When Jeremy Williams visited Burundi with Sister Connection he had many questions about how Burundi’s history has contributed to the plight of it’s widows. Here he answers 10 of them.
- Were there a variety of different wars going on or is it one main war?
The civil war in Burundi, which began as an attempt at ethnic cleansing—genocide, happened from 1993 to 2005. As armed soldiers went through the country killing as many as they could, the other side rose up and started fighting back. Thus it became a ‘war’. Within the two sides, ‘rebel’ armies formed and began fighting for their own agendas, but the ultimate goal of every fighting group was the control of the country.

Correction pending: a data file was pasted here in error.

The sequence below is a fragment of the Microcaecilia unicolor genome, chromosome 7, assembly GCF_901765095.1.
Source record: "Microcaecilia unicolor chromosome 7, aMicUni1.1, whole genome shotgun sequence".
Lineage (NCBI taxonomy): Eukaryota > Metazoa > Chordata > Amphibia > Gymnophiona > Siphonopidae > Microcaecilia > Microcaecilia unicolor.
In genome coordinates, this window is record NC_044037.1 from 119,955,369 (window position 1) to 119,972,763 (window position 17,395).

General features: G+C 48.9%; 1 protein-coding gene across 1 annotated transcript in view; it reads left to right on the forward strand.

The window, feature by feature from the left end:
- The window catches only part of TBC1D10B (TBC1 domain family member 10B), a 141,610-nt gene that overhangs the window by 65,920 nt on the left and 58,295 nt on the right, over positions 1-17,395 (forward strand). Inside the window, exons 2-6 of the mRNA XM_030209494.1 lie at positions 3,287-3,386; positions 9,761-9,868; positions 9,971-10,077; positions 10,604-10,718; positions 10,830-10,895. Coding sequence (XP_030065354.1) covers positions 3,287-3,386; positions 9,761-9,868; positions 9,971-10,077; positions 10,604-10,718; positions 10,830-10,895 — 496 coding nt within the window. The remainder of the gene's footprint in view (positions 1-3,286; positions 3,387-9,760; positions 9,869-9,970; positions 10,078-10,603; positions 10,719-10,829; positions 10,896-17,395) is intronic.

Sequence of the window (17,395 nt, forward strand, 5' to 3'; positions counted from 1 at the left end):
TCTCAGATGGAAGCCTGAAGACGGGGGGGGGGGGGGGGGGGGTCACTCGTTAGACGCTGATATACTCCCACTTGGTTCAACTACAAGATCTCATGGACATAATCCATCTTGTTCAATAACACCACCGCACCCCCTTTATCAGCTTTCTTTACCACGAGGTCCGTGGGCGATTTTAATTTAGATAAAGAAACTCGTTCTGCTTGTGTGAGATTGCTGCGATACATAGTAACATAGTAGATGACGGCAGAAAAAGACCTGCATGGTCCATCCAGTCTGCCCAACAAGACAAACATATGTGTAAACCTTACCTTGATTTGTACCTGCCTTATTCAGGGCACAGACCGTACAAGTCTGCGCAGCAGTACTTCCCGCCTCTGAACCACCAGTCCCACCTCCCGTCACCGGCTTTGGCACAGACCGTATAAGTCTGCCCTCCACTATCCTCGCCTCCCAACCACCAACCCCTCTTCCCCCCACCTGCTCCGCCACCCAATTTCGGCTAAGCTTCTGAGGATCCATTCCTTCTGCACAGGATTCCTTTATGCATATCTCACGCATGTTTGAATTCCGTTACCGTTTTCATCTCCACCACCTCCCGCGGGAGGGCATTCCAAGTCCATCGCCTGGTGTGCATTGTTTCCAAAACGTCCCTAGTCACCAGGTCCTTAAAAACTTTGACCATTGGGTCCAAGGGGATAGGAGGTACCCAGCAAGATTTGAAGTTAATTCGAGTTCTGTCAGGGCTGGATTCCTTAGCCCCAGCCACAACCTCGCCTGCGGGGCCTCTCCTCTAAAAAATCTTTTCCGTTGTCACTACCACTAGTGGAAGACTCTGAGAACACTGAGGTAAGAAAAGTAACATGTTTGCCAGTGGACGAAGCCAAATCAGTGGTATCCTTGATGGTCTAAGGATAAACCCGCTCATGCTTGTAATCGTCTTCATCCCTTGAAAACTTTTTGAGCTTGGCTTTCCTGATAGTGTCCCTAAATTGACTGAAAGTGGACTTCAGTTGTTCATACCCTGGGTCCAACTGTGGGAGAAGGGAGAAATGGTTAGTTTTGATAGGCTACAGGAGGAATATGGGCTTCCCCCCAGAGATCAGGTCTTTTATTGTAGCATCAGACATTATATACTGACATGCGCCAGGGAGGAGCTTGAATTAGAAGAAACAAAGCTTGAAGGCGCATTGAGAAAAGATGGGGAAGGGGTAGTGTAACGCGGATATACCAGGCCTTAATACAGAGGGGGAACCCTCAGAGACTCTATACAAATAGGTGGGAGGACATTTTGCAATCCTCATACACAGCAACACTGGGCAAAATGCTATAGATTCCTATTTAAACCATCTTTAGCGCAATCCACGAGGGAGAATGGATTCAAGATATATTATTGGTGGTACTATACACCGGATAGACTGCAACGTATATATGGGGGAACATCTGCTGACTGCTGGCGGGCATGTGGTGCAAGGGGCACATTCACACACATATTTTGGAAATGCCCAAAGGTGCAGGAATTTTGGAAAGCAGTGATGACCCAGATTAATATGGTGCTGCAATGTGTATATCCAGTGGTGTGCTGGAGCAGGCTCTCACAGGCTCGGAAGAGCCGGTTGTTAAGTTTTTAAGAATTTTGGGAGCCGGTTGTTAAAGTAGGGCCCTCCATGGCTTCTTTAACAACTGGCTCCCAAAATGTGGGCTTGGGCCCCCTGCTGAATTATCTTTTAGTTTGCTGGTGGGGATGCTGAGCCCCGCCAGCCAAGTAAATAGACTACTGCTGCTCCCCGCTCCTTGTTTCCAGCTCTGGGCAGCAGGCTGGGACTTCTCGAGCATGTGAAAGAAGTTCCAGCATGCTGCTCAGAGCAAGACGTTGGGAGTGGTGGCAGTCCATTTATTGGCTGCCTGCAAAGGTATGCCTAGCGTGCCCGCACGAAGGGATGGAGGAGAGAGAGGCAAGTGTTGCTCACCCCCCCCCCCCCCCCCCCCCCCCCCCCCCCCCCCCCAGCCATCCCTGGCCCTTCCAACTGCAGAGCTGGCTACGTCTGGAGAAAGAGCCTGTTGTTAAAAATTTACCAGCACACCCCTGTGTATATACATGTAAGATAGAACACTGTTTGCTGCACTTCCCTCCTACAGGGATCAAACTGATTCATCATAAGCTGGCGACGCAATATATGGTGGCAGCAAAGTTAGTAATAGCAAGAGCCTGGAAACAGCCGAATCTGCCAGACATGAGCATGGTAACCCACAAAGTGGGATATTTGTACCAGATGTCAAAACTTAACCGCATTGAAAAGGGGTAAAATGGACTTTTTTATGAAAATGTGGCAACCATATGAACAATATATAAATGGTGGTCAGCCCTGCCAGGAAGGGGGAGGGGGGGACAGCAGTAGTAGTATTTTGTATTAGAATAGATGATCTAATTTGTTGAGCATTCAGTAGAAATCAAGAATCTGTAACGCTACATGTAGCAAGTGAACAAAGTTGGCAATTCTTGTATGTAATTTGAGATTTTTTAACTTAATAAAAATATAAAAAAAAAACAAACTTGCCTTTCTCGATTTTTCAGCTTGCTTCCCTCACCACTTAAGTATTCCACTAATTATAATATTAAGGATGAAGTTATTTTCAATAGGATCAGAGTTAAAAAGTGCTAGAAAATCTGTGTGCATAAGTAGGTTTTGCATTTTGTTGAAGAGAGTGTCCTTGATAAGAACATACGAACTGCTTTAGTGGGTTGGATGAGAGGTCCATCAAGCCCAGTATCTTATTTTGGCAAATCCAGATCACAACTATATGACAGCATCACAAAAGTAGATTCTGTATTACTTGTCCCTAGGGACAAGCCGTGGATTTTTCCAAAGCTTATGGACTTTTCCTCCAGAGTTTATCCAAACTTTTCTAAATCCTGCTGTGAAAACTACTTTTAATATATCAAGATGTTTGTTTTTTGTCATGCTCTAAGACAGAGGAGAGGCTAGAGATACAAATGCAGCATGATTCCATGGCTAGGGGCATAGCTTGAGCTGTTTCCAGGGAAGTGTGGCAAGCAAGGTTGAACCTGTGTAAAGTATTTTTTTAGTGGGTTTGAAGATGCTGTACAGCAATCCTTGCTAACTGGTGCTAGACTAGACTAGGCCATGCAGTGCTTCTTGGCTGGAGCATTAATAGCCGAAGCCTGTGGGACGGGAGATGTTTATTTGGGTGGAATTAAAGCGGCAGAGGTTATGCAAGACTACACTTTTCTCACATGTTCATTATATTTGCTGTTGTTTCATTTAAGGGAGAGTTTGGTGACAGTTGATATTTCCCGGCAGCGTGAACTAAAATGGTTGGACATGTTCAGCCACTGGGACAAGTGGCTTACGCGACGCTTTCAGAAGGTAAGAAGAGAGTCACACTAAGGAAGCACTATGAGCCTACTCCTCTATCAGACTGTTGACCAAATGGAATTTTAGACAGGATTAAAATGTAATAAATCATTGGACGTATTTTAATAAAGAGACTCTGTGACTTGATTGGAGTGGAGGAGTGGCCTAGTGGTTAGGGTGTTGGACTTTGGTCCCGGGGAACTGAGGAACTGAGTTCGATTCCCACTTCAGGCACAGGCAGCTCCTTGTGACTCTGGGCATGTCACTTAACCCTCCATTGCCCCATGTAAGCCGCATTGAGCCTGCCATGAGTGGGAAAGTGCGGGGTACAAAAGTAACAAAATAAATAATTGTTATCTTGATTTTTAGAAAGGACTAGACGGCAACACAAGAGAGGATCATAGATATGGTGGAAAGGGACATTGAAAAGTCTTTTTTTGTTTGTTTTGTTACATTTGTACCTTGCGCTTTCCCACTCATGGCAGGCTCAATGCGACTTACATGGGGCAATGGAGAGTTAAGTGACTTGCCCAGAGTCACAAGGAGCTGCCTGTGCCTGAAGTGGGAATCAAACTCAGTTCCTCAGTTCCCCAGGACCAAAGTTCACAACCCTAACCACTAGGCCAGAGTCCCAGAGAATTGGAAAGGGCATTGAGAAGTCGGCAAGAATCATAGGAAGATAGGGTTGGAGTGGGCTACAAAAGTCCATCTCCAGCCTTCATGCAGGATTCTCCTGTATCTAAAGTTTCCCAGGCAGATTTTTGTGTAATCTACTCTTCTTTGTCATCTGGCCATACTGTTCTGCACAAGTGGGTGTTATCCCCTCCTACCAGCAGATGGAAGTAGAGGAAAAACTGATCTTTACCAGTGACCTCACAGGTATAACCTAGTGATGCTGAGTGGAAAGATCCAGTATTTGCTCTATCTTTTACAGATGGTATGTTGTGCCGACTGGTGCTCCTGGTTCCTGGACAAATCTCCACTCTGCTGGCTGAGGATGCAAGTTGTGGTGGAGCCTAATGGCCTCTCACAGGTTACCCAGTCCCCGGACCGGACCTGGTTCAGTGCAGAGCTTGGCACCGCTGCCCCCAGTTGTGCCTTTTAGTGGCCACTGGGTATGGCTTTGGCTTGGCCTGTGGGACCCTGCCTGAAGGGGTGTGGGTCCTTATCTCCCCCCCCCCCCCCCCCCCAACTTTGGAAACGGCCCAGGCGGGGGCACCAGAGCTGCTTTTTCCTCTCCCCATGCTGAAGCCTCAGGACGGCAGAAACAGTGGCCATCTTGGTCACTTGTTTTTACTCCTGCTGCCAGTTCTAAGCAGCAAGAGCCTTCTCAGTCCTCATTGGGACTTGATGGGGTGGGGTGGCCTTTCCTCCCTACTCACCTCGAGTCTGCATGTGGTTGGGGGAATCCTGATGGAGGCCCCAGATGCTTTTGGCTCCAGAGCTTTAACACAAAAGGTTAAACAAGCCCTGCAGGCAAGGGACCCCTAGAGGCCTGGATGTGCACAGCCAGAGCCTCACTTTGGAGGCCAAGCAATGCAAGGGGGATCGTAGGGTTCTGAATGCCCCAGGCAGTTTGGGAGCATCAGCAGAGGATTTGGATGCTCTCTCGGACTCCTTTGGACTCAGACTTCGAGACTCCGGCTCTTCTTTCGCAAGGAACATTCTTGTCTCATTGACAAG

- What were the “troops” and how were they chosen?
There were 2 tribes or ethnic groups in the civil war, the Hutus and the Tutsis. “Troops” consisted of civilians and the military.
- How old were the men who were killed?
I believe that males (from the targeted groups) were killed because of their physical ability to fight. So, a boy of 15 could be considered a man if he was of the stature and apparent strength to be able to pose a threat to the other side. The people who were targeted first were well-educated men. The other objective in killing was to obliterate an entire ethnic group so many children and women were killed over these years as well.
- What is the percentage of women who lost husbands?
While no one has ever counted, I was told, “If there were 100 organizations in Burundi to help there would still be widows that aren’t cared for.”
Pastors are great assets in identifying and measuring these kinds of factors. At one point several pastors were asked about the percentage of widows in their communities. The answer was between 30-50%.